Former Japanese Prime Minister Shinzo Abe submitted to voluntary questioning by Tokyo prosecutors on Monday in a case against his secretary over unreported political funds, public broadcaster NHK reported on Tuesday, citing unidentified sources.
Abe, who stepped down citing ill health in September, is under fire on suspicion his office helped cover the costs of dinner parties for supporters, a possible violation of funding laws that he denied when questioned in parliament last year.
Prosecutors have been building a case against Abe's secretary over unreported funds involving as much as 40 million yen ($386,922) and had asked Abe to appear for voluntary questioning about the issue, domestic media reported this month.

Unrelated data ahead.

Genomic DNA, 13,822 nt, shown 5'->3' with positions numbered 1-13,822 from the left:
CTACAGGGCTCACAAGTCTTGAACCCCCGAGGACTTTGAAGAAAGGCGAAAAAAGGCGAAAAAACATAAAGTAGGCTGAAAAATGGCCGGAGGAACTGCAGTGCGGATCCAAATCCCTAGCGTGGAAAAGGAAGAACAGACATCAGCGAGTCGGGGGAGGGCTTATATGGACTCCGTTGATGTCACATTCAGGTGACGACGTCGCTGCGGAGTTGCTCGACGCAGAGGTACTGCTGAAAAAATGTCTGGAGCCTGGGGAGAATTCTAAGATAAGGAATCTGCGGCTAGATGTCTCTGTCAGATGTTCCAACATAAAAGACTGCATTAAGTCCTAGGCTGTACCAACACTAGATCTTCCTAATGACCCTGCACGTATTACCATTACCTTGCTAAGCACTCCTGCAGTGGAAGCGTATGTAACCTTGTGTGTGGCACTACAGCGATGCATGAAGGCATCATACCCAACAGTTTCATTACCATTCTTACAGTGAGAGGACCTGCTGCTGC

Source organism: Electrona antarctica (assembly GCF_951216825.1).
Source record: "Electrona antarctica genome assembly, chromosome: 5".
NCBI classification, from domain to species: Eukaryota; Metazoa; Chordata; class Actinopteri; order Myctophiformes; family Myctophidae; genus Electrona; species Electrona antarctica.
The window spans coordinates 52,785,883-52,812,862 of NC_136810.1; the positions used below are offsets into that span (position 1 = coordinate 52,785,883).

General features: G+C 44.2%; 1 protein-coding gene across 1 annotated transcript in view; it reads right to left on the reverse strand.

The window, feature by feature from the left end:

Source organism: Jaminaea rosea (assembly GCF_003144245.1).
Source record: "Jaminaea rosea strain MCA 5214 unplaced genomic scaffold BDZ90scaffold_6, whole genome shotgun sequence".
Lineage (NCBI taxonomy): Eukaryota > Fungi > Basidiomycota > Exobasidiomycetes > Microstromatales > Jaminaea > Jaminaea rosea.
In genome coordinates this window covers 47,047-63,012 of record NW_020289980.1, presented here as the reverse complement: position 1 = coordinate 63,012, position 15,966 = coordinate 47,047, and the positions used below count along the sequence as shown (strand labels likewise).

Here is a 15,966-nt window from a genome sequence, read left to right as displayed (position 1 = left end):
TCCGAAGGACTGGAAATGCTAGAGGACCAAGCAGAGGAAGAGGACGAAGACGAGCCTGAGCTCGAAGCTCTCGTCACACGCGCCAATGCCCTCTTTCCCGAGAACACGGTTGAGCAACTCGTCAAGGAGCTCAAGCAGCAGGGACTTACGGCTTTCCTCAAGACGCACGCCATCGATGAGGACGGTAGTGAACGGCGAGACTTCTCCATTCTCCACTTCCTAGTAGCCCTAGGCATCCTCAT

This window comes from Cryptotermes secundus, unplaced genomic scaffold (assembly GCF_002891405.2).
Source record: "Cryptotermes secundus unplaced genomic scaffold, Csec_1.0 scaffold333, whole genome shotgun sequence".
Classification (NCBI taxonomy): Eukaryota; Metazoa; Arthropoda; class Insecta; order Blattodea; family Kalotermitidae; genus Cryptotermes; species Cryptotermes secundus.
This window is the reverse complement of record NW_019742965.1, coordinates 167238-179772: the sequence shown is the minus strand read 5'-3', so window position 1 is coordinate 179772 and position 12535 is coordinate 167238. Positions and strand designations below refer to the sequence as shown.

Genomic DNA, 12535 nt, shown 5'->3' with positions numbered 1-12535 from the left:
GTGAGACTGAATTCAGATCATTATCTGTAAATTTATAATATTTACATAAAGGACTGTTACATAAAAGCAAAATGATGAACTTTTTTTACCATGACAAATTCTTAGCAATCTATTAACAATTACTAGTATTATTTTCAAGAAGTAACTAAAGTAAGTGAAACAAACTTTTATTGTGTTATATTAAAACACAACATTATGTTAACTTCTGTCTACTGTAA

Tokyo prosecutors said they do not comment on investigations. Abe's office declined to comment and requested that questions be sent by facsimile.
The issue also risks hurting current Prime Minister Yoshihide Suga, who was Abe's right-hand man during his 2012-2020 tenure and defended him in parliament.
Suga has already seen his approval ratings tumble over his response to the Covid-19 pandemic. He drew fire for joining year-end social gatherings despite asking Japanese citizens to avoid such parties amid a surge in coronavirus cases.